One of the most tedious automotive-related tasks is sanding. Depending on the job, one panel could take hours, but not if you have a pneumatic sander. Though they all serve different purposes, air-powered random-orbit, dual-action, and belt sanders will quickly become one of your garage MVPs. We highly recommend.
After you’re done sanding and prepping your surface, you’re going to need a paint sprayer to paint like the pros. This makes even coverage a much simpler task.
After you sand, paint, sand, paint, sand, paint, you’ll need to polish. Your elbow will thank you for choosing to do so with a rotating polisher that works the polish in without any hard work.
With the power of air, you can rivet sheet metal with little to no effort.
A nibbler is essentially a combination of a saw and a punch. Rather than cutting through metal, a nibbler slowly eats it away by “biting” pieces off.
Air Needle Scaler
A needle scaler is perfect for agitating and breaking off rust on various parts of the car like the frame.
Air Cutting Tools and Saws
Cutting through sheet metal or other parts of a car is made simple with a pneumatic saw.
Impact Wrench and Ratchet
Every single car on the planet has stubborn nuts and bolts. An impact wrench and/or ratchet will make short work of those.
You could manually dispense grease, or you could use an air dispenser to keep things easy, clean, and simple.
Using compressed air, media blasting is often used to clean and remove surface paint, hardened grime, and/or rust.
Air Punch and Flange
A punch will cut through and create holes in a variety of surfaces, primarily metal.
A scarifier can be used for surface removal or surface texturing.
Air Staplers and Nailers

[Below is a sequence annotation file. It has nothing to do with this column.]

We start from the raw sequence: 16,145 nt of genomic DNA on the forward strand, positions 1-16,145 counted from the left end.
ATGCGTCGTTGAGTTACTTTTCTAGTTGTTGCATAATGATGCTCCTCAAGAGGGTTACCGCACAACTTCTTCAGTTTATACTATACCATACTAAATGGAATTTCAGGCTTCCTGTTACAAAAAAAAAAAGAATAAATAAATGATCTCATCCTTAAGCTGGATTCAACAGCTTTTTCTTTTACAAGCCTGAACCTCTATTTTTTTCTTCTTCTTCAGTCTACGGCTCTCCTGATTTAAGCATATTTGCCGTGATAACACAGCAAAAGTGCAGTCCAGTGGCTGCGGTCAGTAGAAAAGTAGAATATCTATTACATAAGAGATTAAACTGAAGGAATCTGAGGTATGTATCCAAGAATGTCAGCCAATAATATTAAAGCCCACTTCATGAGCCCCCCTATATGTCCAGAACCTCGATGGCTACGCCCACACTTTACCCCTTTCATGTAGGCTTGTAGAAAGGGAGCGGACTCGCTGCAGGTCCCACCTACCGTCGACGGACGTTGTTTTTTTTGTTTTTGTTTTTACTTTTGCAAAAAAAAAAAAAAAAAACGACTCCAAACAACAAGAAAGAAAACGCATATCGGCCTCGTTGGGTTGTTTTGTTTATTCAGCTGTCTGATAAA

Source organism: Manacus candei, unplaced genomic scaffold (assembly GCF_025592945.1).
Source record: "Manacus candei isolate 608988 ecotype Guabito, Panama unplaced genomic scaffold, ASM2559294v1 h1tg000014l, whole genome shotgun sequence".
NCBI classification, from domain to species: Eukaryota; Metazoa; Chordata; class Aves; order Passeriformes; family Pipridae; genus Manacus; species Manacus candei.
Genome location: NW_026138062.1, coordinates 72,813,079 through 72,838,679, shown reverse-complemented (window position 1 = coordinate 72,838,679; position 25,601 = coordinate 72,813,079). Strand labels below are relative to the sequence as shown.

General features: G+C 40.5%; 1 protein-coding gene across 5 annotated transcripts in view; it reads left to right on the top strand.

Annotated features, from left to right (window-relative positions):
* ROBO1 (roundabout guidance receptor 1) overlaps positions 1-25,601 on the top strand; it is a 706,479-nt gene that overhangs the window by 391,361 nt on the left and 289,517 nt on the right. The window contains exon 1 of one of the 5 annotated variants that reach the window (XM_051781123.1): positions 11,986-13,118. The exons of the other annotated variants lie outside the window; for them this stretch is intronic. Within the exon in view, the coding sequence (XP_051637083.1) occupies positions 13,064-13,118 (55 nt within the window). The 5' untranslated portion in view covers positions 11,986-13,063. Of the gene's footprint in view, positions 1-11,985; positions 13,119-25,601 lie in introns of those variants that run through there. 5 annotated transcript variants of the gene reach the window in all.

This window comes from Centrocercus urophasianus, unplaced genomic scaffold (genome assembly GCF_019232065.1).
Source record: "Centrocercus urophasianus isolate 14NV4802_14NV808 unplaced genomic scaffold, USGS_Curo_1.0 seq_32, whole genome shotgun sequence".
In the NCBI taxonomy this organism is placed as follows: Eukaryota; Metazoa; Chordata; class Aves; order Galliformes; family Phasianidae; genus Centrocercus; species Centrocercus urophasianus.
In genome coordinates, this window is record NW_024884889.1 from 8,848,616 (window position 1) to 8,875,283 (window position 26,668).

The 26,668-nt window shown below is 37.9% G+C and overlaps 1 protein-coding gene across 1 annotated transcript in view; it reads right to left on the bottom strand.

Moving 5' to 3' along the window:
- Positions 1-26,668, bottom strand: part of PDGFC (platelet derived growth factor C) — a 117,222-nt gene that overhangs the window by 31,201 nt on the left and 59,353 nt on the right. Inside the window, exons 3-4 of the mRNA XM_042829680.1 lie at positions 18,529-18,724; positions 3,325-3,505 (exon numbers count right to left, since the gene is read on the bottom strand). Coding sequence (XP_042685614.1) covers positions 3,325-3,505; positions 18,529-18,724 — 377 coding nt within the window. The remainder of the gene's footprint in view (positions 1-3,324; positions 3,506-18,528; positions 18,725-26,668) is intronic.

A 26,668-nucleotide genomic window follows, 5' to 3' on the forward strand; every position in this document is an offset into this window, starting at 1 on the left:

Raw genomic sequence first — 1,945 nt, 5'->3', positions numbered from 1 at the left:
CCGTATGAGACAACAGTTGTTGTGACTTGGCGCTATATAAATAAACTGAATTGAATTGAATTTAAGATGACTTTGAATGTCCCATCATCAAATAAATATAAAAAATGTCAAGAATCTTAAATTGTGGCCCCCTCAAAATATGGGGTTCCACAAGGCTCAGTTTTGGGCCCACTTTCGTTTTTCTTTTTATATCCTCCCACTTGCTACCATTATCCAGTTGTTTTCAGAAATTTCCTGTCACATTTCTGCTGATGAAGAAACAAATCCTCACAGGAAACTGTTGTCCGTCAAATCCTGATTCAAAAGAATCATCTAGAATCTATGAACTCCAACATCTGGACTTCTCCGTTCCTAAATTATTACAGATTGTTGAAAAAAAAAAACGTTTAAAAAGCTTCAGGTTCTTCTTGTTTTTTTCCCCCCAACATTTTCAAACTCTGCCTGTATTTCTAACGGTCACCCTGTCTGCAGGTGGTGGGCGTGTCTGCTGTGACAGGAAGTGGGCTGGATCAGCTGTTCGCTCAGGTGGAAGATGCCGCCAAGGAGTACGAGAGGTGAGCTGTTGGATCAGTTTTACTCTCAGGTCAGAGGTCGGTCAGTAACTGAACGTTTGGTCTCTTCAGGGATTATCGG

Though not specifically intended for cars, nailers and staplers are some of the most common and most useful pneumatic tools you can keep in your arsenal for home projects.
You’ll never need to go back to a gas station to fill your tires if you have an air compressor at home.
FAQs About Tools for Your Air Compressor
You’ve got questions, The Drive has answers!
Q: How big of an air compressor do I need to run air tools?
A: As a general rule, Campbell Hausfield recommends, “consider the tool that you anticipate using with the highest scfm rating and purchase a compressor with an output of 1.5 times that rating.”
Q: How do I connect my compressor to my air tools?
A: Air tools connect to the compressor through several couplings, many of which are of the quick-connect variety, and hoses. Before you start any job, always make sure the hose is securely connected to the compressor and the air tool is securely connected to the air tool.
Q: What do CFM and SCFM stand for?
A: These are measurements of airflow from the compressor to the air tool. CFM stands for cubic feet per minute, while SCFM stands for standard cubic feet per minute. A primary difference between the two is that CFM is measured while the air is under pressure, while SCFM is measured after the air is expanded and takes temperature and humidity into account. Therefore, SCFM is measured against a standard.
Q: How big of an air compressor do I need to sandblast?
A: This will depend on the type of nozzle and type of sandblaster, so read the specifics of the sandblaster before buying and/or using. Pay attention to volume, pressure (PSI) and CFM.
Q: What is the best air compressor for a home garage?
A: The answer to this question will vary depending on priorities, usage, budget, space, and travel requirements. If your main concern is filling up tires, you don’t need anything too big. If you plan to use it for a full gamut of tools, you might consider a larger option.